Learning to play guitar is filled with wonderful surprises. One of the biggest discoveries players make is learning to play in open tunings – and one of the most versatile and fun to play around with is open C tuning.
The open C tuning on the guitar is a wonderful way to explore the sonic range of your instrument. In addition, you can develop new melodies, strumming patterns, and chord shapes as you explore the sound.
One of the biggest frustrations with any open tuning is the expectation.
- How can you play open tuning guitar if you haven’t fully mastered standard tuning?
- Isn’t open tuning harder than regular tuning?
Fortunately, we have years of experience to help you navigate open tunings!
At Acoustic Life, we like to view learning the guitar as non-linear. On any given day, you may decide to learn a few chords in standard tuning, while the next you experiment with open tunings.
What matters is that you learned something.
Today, we’re focusing on open C tuning. When you’re ready for more, Tony’s innovative Guitar Workshop has plenty more for you to discover!
Originally published on June 8, 2019, this article was republished on August 12, 2022.
What Is Open C Tuning?
Open C tuning is an alternative tuning that will allow you to play a C major chord simply by strumming the open strings on your guitar.
The tuning creates a rich, full sound, and will allow you to experiment with different tones when writing songs or just practicing!
How to Tune Your Guitar to Open C
Open C tuning on the guitar has a bright and resonant sound with a full, open quality. It consists of taking your low E string down two whole steps to C, the A string a whole step to G, the D string a whole step down to C, and the B string tuned up one half step to C.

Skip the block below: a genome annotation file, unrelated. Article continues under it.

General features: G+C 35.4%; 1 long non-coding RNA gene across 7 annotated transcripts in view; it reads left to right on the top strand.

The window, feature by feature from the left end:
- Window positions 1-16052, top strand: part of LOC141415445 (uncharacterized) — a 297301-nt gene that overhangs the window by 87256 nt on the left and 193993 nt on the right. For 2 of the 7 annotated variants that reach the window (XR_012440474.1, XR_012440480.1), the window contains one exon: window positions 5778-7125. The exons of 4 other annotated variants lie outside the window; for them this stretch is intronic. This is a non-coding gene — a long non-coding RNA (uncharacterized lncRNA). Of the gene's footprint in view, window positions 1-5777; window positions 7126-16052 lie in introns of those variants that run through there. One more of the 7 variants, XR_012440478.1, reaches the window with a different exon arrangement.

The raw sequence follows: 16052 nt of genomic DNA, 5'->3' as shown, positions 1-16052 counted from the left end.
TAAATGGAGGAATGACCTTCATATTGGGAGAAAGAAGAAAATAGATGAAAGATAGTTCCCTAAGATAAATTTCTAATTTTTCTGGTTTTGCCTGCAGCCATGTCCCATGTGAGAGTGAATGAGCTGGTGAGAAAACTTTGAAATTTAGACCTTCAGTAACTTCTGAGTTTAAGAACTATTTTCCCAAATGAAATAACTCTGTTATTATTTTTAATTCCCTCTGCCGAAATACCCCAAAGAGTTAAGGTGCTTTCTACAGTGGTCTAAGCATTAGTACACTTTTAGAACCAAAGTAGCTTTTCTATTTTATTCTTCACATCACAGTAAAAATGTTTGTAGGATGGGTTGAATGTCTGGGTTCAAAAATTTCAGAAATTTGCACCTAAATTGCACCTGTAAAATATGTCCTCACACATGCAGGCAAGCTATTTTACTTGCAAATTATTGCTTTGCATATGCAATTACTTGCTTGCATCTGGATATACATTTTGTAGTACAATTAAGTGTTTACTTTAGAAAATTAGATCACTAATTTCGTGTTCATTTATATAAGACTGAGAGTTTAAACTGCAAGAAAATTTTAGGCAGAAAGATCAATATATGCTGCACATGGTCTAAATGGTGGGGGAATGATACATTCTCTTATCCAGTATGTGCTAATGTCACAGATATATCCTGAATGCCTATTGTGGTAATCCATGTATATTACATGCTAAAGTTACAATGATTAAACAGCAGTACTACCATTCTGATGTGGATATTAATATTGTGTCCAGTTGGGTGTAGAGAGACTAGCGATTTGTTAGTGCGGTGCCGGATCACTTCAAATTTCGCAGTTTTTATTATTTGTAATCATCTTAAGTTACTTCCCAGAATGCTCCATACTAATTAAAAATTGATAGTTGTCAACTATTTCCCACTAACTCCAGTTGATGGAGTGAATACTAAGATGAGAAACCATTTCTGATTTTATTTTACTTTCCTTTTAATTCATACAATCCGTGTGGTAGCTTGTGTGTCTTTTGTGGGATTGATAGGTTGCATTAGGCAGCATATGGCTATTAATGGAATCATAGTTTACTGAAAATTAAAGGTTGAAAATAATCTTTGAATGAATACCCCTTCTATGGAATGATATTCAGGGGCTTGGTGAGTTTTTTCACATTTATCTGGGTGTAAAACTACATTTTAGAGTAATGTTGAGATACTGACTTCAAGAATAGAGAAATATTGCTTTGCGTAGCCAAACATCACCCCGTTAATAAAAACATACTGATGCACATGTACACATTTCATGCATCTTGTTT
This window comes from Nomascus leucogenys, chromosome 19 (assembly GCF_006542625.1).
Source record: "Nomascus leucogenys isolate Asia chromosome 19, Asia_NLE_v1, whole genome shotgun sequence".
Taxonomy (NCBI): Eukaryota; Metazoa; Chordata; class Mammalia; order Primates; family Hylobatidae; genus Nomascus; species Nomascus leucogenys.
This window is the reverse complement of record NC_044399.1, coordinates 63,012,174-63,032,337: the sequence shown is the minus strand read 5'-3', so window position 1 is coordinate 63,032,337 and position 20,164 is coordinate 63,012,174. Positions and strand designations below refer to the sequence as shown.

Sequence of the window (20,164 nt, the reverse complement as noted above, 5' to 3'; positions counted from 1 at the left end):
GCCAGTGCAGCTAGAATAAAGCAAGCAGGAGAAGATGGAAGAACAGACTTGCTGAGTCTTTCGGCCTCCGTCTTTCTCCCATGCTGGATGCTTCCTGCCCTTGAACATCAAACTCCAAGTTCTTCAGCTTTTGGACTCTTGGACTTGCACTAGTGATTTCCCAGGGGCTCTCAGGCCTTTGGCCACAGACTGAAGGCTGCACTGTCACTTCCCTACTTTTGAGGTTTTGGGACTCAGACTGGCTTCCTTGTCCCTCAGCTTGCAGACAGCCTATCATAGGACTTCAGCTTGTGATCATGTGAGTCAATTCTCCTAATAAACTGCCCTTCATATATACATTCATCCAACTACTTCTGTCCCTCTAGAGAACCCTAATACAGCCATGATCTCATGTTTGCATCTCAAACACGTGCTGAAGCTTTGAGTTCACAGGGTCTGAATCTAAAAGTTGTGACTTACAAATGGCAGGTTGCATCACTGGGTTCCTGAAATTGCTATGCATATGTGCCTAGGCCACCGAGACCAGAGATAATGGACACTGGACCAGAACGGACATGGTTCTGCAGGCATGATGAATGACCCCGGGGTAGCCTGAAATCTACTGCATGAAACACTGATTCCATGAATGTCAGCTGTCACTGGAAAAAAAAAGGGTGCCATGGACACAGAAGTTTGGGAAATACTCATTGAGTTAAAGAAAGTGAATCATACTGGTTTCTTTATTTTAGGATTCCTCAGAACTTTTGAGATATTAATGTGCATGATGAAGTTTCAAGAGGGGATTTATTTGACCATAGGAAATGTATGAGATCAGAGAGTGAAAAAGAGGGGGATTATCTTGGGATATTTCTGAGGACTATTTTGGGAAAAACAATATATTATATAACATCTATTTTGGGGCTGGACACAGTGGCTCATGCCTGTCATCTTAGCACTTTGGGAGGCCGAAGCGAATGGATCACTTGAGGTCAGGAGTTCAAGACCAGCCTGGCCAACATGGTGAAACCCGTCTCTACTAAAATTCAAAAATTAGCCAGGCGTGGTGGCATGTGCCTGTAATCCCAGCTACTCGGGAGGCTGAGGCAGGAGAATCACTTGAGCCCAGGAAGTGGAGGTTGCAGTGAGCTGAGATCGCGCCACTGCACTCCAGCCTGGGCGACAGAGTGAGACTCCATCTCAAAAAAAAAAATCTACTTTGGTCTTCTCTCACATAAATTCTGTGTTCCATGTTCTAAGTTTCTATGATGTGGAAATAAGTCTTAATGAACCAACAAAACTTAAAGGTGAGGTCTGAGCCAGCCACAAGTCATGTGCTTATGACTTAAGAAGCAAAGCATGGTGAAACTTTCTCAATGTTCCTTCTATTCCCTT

The first step to playing in open C tuning on your guitar is to tune it correctly:
- Start by tuning your low E string to a low C.
- Then, tune your A string to a G.
- From there, the D string drops down to a C note.
- The G string remains the same.
- Your B string moves up a half step to a C note.
- Finally, the high E string remains the same.
At the end of the tuning, you want your strings to play a bright, lush C chord:
This is the basic process to set up open C tuning on your guitar. There are some slight variations, but this is the most standard approach. Now that you have the open C tuning on your guitar, you might be wondering what good it is.
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Open C Tuning Exercise
The best way to understand the open C tuning on the guitar is by playing a major scale. It sounds simple, but playing the scale on one string while strumming all the other strings is incredibly beneficial.
This will teach you where the major scale notes are on the fretboard, while letting you hear the all the notes of the open chord.
Start playing a C major scale in open C tuning:
- Start by strumming all of the strings open.
- Place your first finger on the second fret of any of the C strings in this open tuning.
- From there, it’s just a simple major scale progression up the frets.
If you need a refresher, the scale pattern is also covered in the video above.
One of the opportunities open C tuning affords us is the ability to strum all strings at the same time while only fretting one string – and it always sounds great! Try experimenting with different strumming patterns and major scale orders once you master the basic exercise.
Open C Tuning Chords [Stacked and Staggered Shapes]
There are two chord shapes for Open C tuning on guitar. The first one is a stacked shape, while the second one is a staggered shape. Both of these shapes will be useful for playing guitar in open C tuning.
The stacked shape is the simpler of the two shapes.
- Start by placing your ring finger on the fifth fret of the high E string.
- Place your middle finger on the fifth fret of the G string.
This simple stacked shape will allow you to play chords in open C tuning. The stacked shape will work best on the fifth frets, the seventh frets, and the 12th frets. This is because these are the major triads of the chord, and the stacked shape represents a major chord.
The staggered shape is slightly more complicated, but it is still doable.
- Place your middle finger on the fourth fret of the G string.
- Place your index finger on the third fret of the high E string.
This is the basis of the staggered shape. The staggered shape represents minor chords in the open C tuning. This shape works best on the second, third, sixth, and seventh scale degrees.
Be sure to check out the video for the full explanation of the chord shapes and their relational scale degrees!
While this isn’t a hard and fast rule, using these chord shapes will give you a framework for exploring open C tuning on guitar.
Discover More Guitar Tunings and Exercises
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